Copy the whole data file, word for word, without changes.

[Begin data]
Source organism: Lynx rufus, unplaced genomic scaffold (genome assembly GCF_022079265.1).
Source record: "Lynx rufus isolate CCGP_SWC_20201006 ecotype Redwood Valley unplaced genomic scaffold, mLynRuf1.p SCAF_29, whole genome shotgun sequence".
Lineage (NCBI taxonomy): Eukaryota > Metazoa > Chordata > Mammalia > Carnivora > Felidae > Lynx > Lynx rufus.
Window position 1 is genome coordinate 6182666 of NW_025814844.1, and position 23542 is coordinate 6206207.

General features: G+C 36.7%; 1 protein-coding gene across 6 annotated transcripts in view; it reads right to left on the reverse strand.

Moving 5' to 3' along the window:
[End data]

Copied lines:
Source organism: Lynx rufus, unplaced genomic scaffold (genome assembly GCF_022079265.1).
Source record: "Lynx rufus isolate CCGP_SWC_20201006 ecotype Redwood Valley unplaced genomic scaffold, mLynRuf1.p SCAF_29, whole genome shotgun sequence".
Lineage (NCBI taxonomy): Eukaryota > Metazoa > Chordata > Mammalia > Carnivora > Felidae > Lynx > Lynx rufus.
Window position 1 is genome coordinate 6182666 of NW_025814844.1, and position 23542 is coordinate 6206207.

General features: G+C 36.7%; 1 protein-coding gene across 6 annotated transcripts in view; it reads right to left on the reverse strand.

Moving 5' to 3' along the window: